How Timing Changes Create “The Feel Factor”

Even a few milliseconds of a sound leading or lagging the rhythm can change music’s emotional impact

Timing is everything…especially with music. Yet mathematically perfect timing is not everything, otherwise drum machines would have replaced drummers. World-class drummers enhance music by playing around with time—subtly speeding up or slowing down to change a tune’s feel, and leading or lagging specific beats to push a tune, or make it lay back a bit more in the groove.

Even a few milliseconds make a difference. This may be surprising, but once you experiment with timing shifts, it’s obvious that small timing differences matter.

Some people quantize MIDI data to a rhythmic grid, which can make music feel mechanical. Fortunately, a host program’s MIDI editing features can help put the feel back in to sequenced music.

Before proceeding I’d like to acknowledge Michael Stewart, whose seminal research on the topic first made me aware of the importance of small timing shifts.


“Feel” is not based on randomizing note start times. Accomplished drummers add variations in a mostly non-random, subconscious way, so these changes tap directly into the source of the musician’s feel. For example, jazz drummers often hit a ride cymbal’s bell or high-hat a bit ahead of the beat to push a song, and give it more urgency.

Rock drummers frequently hit the snare behind the beat (a bit late) to give a big sound. Our brain interprets slight delays as indicating a big space—since we’ve seen someone make noise at a distance, and know that sound takes time to travel through a big space before it reaches us.

Some instrumentalists create their own note shifts within an overall tempo shift. In other words, if the overall tempo is speeding up, a guitar player might speed up a bit more than the tempo change to emphasize the change, then pull back, speed up, pull back, etc. These changes will be felt more than heard, but just as subtle tempo tweaks can have a big influence on the sound, subtle note placement changes in relationship to a rhythmic grid can alter the feel.


Although we’re referencing MIDI, many of these principles apply to audio. There are two main ways to shift events or notes within a track:

  • Click on the clips or notes you want to shift, and drag them. Because the shift amount will be small, zoom in and turn off snap. With longer tracks, use the Split tool to cut the audio into a specific region you want to shift. Otherwise, you might shift portions you don’t want to change.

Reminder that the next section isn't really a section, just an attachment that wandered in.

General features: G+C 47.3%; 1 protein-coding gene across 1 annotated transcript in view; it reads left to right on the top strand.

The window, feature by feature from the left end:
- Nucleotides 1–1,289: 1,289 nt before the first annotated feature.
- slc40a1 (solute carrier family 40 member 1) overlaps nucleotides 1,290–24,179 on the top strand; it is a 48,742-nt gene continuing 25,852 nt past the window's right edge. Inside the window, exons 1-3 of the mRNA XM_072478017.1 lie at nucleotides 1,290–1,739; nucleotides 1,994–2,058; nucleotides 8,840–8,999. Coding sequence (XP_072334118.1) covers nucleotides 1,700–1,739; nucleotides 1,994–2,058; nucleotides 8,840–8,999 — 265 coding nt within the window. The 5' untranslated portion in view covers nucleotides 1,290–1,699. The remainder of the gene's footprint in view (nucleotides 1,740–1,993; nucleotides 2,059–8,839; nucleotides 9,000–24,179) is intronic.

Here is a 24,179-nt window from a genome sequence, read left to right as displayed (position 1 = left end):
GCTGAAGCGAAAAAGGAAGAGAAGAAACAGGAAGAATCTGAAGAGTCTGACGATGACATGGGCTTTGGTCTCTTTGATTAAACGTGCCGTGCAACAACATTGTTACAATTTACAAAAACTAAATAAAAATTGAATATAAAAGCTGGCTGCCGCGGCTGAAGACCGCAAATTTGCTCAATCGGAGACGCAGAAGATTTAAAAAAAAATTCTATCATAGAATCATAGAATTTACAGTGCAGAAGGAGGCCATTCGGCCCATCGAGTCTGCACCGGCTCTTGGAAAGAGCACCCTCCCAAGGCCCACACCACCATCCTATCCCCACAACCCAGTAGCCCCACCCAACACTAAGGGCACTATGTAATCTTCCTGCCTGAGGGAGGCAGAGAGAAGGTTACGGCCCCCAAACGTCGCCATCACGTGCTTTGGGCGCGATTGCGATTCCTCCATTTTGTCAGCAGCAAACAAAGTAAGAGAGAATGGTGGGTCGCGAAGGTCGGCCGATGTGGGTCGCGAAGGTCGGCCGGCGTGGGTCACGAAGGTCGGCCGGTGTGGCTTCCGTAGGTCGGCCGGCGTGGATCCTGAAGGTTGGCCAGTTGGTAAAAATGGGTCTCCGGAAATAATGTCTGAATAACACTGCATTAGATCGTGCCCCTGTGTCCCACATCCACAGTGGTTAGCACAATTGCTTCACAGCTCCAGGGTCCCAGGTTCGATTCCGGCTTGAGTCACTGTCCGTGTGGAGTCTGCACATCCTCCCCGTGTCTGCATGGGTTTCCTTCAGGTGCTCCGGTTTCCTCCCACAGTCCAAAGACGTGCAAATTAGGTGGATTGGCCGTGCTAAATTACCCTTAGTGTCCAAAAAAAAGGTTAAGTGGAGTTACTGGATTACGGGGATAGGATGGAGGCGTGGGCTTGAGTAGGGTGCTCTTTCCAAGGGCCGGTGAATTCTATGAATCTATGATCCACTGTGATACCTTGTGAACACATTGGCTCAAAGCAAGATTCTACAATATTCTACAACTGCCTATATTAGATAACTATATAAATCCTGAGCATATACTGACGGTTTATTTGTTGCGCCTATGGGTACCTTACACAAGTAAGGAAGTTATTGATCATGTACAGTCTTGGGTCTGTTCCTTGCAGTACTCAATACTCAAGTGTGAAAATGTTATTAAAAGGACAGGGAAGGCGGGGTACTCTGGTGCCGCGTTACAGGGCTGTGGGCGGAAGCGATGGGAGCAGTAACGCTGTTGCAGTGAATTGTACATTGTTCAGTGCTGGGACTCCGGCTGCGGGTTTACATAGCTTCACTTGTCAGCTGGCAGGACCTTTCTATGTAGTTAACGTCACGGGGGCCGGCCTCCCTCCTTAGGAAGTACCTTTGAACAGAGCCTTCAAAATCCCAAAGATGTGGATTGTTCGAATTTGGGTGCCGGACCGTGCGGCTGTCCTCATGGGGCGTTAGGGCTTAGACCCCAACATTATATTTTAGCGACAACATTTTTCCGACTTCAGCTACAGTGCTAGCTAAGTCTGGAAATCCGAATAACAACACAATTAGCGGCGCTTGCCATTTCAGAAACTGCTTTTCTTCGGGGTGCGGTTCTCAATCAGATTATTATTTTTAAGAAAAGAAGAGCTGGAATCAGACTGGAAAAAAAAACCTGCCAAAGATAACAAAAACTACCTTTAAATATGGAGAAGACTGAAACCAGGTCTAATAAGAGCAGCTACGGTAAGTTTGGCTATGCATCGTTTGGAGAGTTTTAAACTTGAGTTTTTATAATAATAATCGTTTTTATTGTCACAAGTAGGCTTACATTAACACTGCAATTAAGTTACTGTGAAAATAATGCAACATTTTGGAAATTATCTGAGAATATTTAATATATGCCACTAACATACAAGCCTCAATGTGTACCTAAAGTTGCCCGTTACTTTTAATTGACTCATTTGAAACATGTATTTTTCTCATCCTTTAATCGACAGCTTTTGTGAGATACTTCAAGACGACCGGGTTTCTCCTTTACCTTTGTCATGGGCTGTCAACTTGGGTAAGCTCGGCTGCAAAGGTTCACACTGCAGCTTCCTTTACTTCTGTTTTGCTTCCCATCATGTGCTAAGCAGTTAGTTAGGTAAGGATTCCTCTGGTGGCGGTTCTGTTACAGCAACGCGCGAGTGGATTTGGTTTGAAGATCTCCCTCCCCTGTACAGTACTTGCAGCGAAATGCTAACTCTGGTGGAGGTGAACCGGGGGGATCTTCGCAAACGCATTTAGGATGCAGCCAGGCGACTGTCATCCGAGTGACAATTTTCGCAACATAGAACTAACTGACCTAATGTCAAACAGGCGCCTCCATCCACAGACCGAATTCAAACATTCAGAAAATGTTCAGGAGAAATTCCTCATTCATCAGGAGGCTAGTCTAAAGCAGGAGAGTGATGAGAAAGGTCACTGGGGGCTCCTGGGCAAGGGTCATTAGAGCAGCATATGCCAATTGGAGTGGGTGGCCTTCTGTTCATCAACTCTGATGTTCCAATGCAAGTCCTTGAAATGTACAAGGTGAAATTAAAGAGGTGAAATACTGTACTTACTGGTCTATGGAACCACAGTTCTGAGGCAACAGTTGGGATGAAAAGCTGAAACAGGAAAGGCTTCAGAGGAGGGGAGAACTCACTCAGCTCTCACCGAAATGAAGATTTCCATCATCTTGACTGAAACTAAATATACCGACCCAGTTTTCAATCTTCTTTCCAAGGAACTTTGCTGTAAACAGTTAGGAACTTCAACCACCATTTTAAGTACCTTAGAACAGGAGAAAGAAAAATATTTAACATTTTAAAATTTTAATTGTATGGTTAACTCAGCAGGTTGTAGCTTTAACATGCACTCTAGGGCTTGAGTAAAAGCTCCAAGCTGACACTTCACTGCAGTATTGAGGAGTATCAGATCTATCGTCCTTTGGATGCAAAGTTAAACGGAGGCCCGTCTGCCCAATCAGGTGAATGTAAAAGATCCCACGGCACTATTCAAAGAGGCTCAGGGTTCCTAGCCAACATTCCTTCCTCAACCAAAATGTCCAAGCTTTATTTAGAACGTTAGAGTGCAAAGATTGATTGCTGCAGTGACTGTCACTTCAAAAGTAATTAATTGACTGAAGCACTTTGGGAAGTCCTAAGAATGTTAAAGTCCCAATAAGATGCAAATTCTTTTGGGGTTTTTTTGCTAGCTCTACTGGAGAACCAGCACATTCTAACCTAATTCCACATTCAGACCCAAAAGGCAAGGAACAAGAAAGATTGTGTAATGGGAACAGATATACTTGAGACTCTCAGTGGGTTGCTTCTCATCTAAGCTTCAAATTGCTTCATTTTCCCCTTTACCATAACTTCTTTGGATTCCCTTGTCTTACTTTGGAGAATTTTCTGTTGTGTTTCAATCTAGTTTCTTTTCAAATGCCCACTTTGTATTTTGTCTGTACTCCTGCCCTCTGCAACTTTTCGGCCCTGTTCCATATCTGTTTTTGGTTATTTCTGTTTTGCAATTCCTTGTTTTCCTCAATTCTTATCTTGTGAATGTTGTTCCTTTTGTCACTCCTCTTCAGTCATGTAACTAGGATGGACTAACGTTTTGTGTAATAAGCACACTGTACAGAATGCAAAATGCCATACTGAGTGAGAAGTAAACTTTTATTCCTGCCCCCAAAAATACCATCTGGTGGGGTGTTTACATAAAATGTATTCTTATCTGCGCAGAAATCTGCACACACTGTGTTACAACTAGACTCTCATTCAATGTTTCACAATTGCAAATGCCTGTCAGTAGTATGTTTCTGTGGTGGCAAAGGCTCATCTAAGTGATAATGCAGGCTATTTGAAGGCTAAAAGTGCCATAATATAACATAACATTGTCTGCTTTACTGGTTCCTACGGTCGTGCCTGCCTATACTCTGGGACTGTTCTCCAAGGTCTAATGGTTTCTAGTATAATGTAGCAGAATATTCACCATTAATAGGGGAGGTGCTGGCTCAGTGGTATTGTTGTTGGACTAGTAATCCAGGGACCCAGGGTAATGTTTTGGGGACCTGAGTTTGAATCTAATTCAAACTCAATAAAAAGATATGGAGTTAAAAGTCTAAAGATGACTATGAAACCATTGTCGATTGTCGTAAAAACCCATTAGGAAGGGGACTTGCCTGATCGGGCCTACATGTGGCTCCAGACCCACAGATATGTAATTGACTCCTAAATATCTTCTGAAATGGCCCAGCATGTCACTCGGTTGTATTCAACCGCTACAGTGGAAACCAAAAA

• Enter an offset or start time for Events or notes (see image above). In Studio One, and many other programs, you can enter precise start and end times for events (outlined in red in Studio One’s Inspector and in yellow for the Edit view), and start and end times for notes in the Edit view. If several Events are selected, you can usually shift them simultaneously by changing times for any of the selected events.

Granted, the following timing change applications are more premeditated than musicians playing instinctively, but the goal is the same—add more feel.

  • What to shift. With drums, keep the kick drum on the beat as a reference, and shift the timing of the snare, toms, or percussion by a few milliseconds compared to the kick.
  • More urgent feel. For techno, house, reggaeton, soca, and other dance-oriented music, try moving double-time percussion parts (shaker, tambourine, etc.) slightly ahead of the beat to give a more urgent feel.
  • More laid-back feel. Shift percussion a few milliseconds late compared to the grid.
  • Bigger” sound. Shift the snare a few milliseconds late compared to the grid.
  • Avoid part interference. If two percussion sounds in a rhythm pattern hit often on the same beat, try sliding one part ahead or behind the beat by a small amount (a few ms) to prevent the parts from interfering with each other.
  • Cymbal emphasis/de-emphasis. Hitting a crash cymbal slightly ahead of the beat makes it stand out. Moving it slightly later meshes it more with the track.
  • Melody/rhythm emphasis/de-emphasis. If the kick and bass hit at the same time, emphasize the melody by shifting the bass slightly earlier than the kick, or emphasize the rhythm by shifting the bass slightly later than the kick. Try it! The instrument that hits first sounds louder, even though the level doesn’t change.